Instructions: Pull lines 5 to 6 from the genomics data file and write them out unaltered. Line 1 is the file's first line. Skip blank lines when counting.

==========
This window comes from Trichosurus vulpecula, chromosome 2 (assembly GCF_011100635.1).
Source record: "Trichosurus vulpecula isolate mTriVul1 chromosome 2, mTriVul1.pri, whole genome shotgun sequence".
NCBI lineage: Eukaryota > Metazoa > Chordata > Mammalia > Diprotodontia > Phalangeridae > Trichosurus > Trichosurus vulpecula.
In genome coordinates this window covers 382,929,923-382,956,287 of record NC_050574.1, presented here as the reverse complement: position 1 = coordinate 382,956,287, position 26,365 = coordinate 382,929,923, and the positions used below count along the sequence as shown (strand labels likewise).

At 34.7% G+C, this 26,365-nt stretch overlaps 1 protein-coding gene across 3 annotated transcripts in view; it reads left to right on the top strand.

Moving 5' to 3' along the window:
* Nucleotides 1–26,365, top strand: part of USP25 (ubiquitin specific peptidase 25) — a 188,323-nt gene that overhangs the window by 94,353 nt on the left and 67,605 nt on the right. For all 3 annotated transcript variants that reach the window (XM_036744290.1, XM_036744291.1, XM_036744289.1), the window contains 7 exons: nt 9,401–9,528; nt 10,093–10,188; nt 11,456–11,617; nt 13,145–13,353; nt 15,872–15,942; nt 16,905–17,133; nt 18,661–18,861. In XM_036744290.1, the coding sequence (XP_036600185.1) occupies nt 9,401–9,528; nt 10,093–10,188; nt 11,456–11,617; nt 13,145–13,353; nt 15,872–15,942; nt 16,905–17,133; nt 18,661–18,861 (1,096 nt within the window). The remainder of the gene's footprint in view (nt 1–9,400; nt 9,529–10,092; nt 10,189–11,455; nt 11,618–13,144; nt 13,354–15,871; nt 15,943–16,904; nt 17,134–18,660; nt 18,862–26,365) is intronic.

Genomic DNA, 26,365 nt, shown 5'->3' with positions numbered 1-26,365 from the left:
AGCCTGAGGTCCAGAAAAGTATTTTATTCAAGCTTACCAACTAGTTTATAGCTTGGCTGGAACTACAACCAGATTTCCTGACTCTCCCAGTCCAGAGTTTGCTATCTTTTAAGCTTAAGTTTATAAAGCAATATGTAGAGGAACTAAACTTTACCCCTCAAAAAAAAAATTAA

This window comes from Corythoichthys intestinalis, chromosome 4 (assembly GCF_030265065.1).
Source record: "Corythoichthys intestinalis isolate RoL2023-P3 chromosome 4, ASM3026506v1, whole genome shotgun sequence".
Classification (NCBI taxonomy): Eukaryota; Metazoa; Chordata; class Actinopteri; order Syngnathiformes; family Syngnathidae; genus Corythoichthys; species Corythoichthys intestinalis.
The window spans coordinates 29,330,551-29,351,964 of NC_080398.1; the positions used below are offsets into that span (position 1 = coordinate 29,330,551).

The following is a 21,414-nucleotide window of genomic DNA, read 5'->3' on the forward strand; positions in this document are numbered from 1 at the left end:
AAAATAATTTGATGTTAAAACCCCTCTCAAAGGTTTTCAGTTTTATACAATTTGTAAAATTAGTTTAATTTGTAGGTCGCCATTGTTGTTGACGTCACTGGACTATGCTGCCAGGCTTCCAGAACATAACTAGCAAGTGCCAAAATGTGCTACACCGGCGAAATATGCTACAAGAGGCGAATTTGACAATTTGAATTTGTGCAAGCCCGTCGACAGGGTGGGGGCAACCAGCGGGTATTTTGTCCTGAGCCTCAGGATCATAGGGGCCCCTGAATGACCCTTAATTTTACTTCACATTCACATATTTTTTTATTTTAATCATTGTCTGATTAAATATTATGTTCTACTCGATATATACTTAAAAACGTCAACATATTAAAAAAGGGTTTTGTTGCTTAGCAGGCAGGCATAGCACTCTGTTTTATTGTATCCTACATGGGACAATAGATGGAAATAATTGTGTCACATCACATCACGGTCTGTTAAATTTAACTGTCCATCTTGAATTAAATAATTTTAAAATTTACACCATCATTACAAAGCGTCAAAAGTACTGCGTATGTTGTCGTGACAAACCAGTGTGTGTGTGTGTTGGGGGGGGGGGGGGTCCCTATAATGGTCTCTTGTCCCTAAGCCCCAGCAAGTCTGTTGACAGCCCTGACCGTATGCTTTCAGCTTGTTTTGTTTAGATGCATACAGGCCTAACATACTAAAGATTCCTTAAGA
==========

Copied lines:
At 34.7% G+C, this 26,365-nt stretch overlaps 1 protein-coding gene across 3 annotated transcripts in view; it reads left to right on the top strand.

Moving 5' to 3' along the window: